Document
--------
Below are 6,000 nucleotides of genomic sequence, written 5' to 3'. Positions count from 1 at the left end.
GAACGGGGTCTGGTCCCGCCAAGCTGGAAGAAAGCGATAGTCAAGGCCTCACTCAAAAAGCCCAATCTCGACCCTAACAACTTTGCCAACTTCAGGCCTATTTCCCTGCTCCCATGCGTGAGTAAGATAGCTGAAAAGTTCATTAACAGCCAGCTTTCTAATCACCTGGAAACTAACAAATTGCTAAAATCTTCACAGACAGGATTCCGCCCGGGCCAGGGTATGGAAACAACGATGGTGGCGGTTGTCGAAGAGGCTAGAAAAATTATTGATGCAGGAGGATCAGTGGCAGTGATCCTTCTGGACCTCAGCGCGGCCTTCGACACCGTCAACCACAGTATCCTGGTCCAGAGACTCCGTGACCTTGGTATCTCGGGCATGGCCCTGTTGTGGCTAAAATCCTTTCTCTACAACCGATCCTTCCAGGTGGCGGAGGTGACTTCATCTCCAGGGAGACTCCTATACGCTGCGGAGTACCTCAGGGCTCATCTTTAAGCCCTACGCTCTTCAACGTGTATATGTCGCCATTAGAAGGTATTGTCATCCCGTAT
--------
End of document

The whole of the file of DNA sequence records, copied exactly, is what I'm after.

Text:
Below are 6,000 nucleotides of genomic sequence, written 5' to 3'. Positions count from 1 at the left end.
GAACGGGGTCTGGTCCCGCCAAGCTGGAAGAAAGCGATAGTCAAGGCCTCACTCAAAAAGCCCAATCTCGACCCTAACAACTTTGCCAACTTCAGGCCTATTTCCCTGCTCCCATGCGTGAGTAAGATAGCTGAAAAGTTCATTAACAGCCAGCTTTCTAATCACCTGGAAACTAACAAATTGCTAAAATCTTCACAGACAGGATTCCGCCCGGGCCAGGGTATGGAAACAACGATGGTGGCGGTTGTCGAAGAGGCTAGAAAAATTATTGATGCAGGAGGATCAGTGGCAGTGATCCTTCTGGACCTCAGCGCGGCCTTCGACACCGTCAACCACAGTATCCTGGTCCAGAGACTCCGTGACCTTGGTATCTCGGGCATGGCCCTGTTGTGGCTAAAATCCTTTCTCTACAACCGATCCTTCCAGGTGGCGGAGGTGACTTCATCTCCAGGGAGACTCCTATACGCTGCGGAGTACCTCAGGGCTCATCTTTAAGCCCTACGCTCTTCAACGTGTATATGTCGCCATTAGAAGGTATTGTCATCCCGTAT